The "Devil-Dogs" Devil-Dog
  Thanks to the German Army, the U.S. Marine Corps has an unofficial mascot.  During World War I many German reports had called the attacking Marines "teufel-hunden," meaning Devil-Dogs.  Teufel-hunden were the vicious, wild, and ferocious mountain dogs of Bavarian folklore.

   Soon afterward a U.S. Marine recruiting poster depicted a snarling English Bulldog wearing a Marine Corps helmet.  Because of the tenacity and demeanor of the breed, the image took root with both the Marines and the public.  The Marines soon unofficially adopted the English Bulldog as their mascot.

   At the Marine base at Quantico, Virginia, the Marines obtained a registered English Bulldog, King Bulwark.  In a formal ceremony on 14 October 1922, BGen. Smedley D. Butler signed documents enlisting the bulldog, renamed Jiggs, for the "term of life."  Pvt. Jiggs then began his official duties in the U.S. Marine Corps.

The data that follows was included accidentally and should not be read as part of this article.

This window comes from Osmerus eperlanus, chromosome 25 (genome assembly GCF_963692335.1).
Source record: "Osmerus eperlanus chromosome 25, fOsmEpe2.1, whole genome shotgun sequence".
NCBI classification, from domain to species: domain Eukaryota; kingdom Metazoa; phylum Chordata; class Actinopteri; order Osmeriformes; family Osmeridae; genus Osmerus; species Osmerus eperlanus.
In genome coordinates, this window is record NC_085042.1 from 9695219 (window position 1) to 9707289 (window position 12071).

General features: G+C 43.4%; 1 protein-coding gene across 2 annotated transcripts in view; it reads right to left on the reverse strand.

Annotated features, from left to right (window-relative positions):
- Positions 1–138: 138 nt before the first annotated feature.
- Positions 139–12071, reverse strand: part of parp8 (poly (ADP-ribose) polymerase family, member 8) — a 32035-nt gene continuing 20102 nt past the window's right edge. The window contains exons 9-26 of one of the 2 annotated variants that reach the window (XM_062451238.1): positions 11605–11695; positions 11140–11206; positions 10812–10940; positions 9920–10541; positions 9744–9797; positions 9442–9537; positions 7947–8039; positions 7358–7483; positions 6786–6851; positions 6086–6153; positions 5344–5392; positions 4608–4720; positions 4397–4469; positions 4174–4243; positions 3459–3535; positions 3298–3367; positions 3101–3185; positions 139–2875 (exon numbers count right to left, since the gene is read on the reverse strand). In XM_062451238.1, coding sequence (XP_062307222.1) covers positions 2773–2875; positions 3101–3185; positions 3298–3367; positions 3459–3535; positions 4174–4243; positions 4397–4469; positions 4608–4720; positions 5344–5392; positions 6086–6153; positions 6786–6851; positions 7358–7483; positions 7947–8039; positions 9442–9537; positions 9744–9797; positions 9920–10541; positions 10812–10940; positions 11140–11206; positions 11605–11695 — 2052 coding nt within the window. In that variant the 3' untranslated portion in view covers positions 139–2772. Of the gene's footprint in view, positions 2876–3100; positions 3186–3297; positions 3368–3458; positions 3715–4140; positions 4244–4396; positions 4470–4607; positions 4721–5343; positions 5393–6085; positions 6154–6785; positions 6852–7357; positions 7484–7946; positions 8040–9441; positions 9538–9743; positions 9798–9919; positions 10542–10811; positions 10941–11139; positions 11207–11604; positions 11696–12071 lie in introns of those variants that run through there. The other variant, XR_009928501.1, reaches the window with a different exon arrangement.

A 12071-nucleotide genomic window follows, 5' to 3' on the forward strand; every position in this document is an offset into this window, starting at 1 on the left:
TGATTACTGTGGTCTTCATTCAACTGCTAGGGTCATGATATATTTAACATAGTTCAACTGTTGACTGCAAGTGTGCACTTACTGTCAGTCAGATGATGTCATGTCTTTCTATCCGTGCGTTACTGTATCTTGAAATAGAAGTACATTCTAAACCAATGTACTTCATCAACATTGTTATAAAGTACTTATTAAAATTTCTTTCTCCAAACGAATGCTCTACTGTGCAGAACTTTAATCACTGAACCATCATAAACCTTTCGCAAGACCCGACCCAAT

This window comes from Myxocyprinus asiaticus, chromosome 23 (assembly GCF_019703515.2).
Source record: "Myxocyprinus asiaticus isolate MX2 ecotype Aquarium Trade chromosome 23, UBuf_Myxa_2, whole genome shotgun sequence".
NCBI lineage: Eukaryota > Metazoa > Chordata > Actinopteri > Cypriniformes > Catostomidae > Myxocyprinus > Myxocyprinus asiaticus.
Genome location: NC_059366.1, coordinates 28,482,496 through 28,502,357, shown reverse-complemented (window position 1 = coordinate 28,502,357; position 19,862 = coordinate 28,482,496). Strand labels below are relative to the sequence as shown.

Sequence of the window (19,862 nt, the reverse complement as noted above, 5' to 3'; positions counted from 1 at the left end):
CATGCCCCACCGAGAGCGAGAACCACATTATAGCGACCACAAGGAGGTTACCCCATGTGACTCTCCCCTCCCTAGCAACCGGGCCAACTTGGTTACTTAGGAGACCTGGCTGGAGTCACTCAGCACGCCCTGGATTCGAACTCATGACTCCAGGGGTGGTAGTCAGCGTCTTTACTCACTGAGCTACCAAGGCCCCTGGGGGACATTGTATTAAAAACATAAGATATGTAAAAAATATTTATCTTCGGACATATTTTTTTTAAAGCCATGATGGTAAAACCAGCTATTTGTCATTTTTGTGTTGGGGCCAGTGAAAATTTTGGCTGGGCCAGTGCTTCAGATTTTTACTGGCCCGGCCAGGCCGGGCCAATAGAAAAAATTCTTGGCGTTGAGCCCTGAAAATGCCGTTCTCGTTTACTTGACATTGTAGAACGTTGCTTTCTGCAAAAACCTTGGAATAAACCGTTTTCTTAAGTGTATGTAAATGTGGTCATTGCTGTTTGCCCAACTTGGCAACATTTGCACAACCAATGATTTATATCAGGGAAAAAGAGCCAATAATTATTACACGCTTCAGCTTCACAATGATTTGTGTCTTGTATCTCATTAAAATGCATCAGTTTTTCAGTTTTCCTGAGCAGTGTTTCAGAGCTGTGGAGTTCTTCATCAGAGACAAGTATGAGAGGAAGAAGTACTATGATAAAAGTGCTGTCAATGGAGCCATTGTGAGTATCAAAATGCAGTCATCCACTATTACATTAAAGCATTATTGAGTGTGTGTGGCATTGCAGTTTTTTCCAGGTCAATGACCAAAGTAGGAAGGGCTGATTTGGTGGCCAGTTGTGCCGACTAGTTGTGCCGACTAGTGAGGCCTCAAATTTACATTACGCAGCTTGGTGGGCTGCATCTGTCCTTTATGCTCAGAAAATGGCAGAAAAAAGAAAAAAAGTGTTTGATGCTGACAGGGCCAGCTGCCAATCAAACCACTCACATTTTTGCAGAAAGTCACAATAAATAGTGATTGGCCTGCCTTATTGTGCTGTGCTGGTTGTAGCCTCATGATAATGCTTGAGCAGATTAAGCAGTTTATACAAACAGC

A hard-charging Marine, Pvt. Jiggs did not remain a private for long.  Within three months he was wearing corporal chevrons on his custom-made uniform.  On New Years Day 1924, Jiggs was promoted to Sergeant.  And in a meteoric rise, he got promoted again -- this time to Sergeant Major -- seven months later.

   SgtMaj. Jiggs' death on 9 January 1927 was mourned throughout the Corps.  His satin-lined coffin lay in state in a hangar at Quantico, surrounded by flowers from hundreds of Corps admirers.  He was interred with full military honors.
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